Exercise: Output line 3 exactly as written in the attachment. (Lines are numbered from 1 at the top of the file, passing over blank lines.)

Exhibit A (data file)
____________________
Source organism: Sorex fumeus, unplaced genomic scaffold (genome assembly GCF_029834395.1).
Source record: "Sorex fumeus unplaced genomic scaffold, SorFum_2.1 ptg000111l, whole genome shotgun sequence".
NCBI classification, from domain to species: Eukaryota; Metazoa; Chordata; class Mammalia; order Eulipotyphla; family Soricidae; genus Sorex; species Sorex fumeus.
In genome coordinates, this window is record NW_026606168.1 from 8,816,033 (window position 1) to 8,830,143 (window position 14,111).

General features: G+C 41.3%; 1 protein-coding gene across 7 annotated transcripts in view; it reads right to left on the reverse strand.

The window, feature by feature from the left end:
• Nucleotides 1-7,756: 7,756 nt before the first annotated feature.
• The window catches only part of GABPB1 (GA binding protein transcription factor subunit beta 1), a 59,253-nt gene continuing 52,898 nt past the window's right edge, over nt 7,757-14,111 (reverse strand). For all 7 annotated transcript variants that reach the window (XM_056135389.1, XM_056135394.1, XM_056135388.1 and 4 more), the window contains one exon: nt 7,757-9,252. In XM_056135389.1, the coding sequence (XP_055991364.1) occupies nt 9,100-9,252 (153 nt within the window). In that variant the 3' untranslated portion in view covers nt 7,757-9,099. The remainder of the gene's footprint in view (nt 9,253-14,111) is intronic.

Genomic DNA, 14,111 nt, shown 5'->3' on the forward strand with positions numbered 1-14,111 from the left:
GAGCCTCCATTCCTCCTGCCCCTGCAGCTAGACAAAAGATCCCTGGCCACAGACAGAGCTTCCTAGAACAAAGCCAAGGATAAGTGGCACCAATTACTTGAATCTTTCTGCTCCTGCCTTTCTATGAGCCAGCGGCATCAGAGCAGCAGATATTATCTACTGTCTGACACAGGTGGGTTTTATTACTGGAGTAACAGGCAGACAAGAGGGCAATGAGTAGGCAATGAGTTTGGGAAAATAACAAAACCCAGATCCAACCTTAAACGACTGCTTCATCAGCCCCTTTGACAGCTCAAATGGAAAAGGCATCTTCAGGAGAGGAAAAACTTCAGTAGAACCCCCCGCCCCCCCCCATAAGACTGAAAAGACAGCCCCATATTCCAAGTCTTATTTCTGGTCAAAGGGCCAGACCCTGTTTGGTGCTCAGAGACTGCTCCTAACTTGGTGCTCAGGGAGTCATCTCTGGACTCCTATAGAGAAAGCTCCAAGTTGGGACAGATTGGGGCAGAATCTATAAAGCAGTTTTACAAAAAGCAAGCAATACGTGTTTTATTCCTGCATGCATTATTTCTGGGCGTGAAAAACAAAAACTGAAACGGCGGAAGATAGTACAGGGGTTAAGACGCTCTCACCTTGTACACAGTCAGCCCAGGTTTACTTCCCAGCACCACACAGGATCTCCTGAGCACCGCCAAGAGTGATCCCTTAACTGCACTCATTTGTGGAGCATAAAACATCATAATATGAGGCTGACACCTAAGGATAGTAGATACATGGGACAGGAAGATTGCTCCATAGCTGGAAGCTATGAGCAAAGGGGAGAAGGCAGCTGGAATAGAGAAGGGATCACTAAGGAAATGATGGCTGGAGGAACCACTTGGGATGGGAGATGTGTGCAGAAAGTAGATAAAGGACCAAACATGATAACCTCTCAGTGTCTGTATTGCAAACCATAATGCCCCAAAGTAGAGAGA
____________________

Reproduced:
NCBI classification, from domain to species: Eukaryota; Metazoa; Chordata; class Mammalia; order Eulipotyphla; family Soricidae; genus Sorex; species Sorex fumeus.